Gillespie: Hooking up to Regis TR is very simple. In fact, we have got the test system up and running already. The client who wants access to the test system can gain access within 24 hours. They can simply send me an e-mail, or e-mail the Regis TR operations. We ask them to fill out a single form, and that gives them access to all of the data, the technical specifications, the web portal and the reporting portal. In terms of actual sign-up, we have two contracts. One is for clients who want to report directly to us. The other is for a client who wants to report to a third party, i.e. they can be a third party reporter on behalf of underlying clients. The question I always get asked is, “What if a bank or one of the platforms reports on my behalf? How can I then get access to that data?” We do offer a view-only option to end-clients. They can log into the web portal and view the transactions that have been reported on their behalf. Something that has come up with FX clients in particularly over the last couple of months is the need for a partial delegation option. In that case, the bank executing the FX trade will report most of the common data, but the private data pertaining to the hedging or speculative purpose will be reported by the end-client, though they can delegate that to another third party as well. So it is very flexible and easy to sign up with Regis TR.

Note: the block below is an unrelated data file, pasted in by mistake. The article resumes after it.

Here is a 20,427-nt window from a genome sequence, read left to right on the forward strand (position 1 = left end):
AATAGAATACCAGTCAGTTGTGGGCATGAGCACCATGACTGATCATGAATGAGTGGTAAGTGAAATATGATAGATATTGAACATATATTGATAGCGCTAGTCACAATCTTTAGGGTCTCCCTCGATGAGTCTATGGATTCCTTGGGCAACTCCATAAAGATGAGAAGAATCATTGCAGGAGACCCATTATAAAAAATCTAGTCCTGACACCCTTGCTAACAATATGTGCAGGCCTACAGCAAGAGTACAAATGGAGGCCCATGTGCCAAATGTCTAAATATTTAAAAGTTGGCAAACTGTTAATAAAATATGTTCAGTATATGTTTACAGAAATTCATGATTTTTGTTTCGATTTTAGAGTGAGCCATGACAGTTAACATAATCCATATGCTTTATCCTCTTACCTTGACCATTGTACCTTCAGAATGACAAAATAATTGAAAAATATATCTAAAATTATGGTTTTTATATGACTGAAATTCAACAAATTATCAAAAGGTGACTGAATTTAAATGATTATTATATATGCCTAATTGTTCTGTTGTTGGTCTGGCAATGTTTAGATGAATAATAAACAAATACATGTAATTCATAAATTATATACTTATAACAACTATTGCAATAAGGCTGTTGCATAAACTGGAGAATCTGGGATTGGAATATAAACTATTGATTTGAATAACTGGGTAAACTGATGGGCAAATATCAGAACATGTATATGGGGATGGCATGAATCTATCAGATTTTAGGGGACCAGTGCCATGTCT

Hobson: What guarantees can you offer managers a sensitive or confidential data will not be disclosed?
Gillespie: We provide them with all the technical specifications around the security when we set up the links. It is very simple to test. Delegated reporting is subject to the security controls we set on the database we provide to give clients information. Clearstream and Iberclear have been in the secure data management business for 40 years, running data centres with encryption devices and security around the data. So we feel that we are very well equipped in terms of security questions, and are happy to provide clients with more information.